Luoyang Float Glass reduces issue
LUOYANG Float Glass has decided to scale down the number of H shares issued in Hong Kong following the international placement of shares.
The mainland glass maker will now issue 250 million shares instead of 300 million shares. The issue price is expected to be fixed soon as the international segment was scheduled to be completed yesterday.
''I don't think it's market-driven,'' said a merchant banker close to the issue, adding that Beijing was believed to be involved in the decision to cut back the number of the shares on offer.
He described the response to the company's international roadshow as good, dismissing concerns that a poor market reception had prompted the move.
Officials at China Development Finance, Luoyang's sponsor, were not available for comment yesterday.
Luoyang initially intended to raise about $900 million to $1.15 billion from an issue of 300 million shares, with a price-earnings multiple between 10 and 12.5 times.
It also planned to set aside 75 per cent of shares for international placement and 25 per cent for a public offering in Hong Kong, to begin on June 21 to 24. Its shares would start trading on the exchange on July 8.
But it is not clear how the change will affect the flotation size and the proportion for the placement.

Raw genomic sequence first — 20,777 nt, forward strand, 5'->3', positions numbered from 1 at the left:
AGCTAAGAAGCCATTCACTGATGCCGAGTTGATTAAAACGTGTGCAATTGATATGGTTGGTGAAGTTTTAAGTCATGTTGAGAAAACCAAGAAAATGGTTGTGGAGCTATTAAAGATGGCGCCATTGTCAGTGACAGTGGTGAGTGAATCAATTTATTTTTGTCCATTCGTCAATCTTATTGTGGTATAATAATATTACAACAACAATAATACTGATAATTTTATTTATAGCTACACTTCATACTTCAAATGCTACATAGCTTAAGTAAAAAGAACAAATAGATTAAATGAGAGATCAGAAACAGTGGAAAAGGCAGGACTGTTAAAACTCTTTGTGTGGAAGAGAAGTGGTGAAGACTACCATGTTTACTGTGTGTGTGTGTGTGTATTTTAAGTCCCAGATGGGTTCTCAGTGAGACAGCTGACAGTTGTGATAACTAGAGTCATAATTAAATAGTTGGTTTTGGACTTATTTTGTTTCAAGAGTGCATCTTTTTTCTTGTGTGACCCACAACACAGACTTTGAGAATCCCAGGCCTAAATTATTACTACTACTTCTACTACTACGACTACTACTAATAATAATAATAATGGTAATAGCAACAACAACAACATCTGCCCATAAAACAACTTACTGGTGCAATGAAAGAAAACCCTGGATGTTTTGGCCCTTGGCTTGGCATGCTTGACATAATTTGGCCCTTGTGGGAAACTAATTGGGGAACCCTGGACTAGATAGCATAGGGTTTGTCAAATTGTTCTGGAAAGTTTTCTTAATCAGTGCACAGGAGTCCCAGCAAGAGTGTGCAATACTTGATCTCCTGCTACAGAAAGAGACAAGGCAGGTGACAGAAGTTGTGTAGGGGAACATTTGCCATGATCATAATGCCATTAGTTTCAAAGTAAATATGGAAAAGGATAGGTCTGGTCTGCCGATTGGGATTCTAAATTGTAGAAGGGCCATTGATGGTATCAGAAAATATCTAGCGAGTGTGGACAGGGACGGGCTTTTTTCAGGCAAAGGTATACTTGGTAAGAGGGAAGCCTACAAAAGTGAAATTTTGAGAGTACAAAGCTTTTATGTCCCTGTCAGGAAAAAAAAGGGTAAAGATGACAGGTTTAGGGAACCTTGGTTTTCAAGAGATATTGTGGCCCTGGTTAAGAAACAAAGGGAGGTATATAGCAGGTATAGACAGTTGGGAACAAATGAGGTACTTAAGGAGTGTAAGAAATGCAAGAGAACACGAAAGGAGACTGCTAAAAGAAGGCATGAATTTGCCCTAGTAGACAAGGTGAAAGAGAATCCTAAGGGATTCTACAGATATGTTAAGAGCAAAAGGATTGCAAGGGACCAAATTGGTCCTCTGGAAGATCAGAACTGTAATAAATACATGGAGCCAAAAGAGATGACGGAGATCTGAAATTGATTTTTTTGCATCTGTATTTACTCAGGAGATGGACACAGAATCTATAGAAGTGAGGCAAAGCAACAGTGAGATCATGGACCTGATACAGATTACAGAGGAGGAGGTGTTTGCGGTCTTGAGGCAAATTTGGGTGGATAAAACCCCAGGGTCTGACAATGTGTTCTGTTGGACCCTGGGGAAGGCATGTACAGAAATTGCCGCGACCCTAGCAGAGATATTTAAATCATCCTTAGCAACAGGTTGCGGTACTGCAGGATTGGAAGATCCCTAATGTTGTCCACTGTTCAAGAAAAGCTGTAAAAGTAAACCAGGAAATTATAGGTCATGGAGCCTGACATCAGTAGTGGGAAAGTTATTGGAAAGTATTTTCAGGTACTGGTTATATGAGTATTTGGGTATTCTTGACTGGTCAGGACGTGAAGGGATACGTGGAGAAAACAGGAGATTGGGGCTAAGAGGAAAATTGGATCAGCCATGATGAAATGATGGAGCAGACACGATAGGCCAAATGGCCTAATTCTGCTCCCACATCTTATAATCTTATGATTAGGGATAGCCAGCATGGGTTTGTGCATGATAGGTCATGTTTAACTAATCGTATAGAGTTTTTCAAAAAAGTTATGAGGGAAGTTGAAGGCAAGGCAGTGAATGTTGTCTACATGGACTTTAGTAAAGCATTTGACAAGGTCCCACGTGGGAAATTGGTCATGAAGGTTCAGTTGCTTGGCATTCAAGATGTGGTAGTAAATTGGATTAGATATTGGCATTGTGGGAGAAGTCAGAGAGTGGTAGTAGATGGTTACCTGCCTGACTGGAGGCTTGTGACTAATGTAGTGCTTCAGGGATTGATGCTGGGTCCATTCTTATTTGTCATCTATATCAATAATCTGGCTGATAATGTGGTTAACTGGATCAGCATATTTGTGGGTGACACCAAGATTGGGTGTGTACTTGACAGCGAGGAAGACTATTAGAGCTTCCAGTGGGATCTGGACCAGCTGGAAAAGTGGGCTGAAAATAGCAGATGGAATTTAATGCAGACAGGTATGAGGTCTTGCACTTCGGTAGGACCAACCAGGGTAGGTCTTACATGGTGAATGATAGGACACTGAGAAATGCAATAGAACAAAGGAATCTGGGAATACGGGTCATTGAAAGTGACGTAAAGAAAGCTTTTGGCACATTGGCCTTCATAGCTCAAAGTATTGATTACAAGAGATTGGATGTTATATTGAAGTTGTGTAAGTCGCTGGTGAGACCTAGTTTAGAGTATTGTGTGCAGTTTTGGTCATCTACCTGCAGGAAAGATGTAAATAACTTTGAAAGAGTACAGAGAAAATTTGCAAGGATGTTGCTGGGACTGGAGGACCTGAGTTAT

Luoyang will kick off the flotation of a second batch of 22 mainland state-owned enterprises designated for listing abroad. Another candidate Shanghai Haixing Shipping is jostling to become the second to list.
As China's largest floating glass maker with a market share of 17 per cent, Luoyang has reported substantial earnings growth for the past three years on the back of the country's economic boom and great demand for construction materials.
Last year, its net profit soared almost five-fold to 263.58 million yuan (about HK$234.59 million) from 56.21 million yuan in 1992, outstripping the rise in turnover.
During the period, its sales more than doubled to 785.71 million yuan from 345.27 million yuan.
But Luoyang forecasts a drop in earnings for this year ending December to 242 million yuan, weighed down by an increase in tax expenses with an income tax of 33 per cent after becoming a foreign joint venture.
The nine H share companies in the first batch of mainland enterprises now enjoy a privilege income tax rate of 15 per cent, because they were approved before China implemented new taxation reforms in January.
Luoyang has earmarked the issue proceeds for expansion of production lines. After the flotation, it will hold a 81.15 per cent interest in Luobo Group Longmen Glass Company in Henan, 75 per cent shares of Qingdao Taiyang Glass Industry and a 17.5 per cent stake in Chenzhou Bada Company.
But the company will face intense competition when China abolishes the 30 per cent import tariffs on float glass as the country struggles to be re-admitted to the General Agreement on Tariffs and Trade.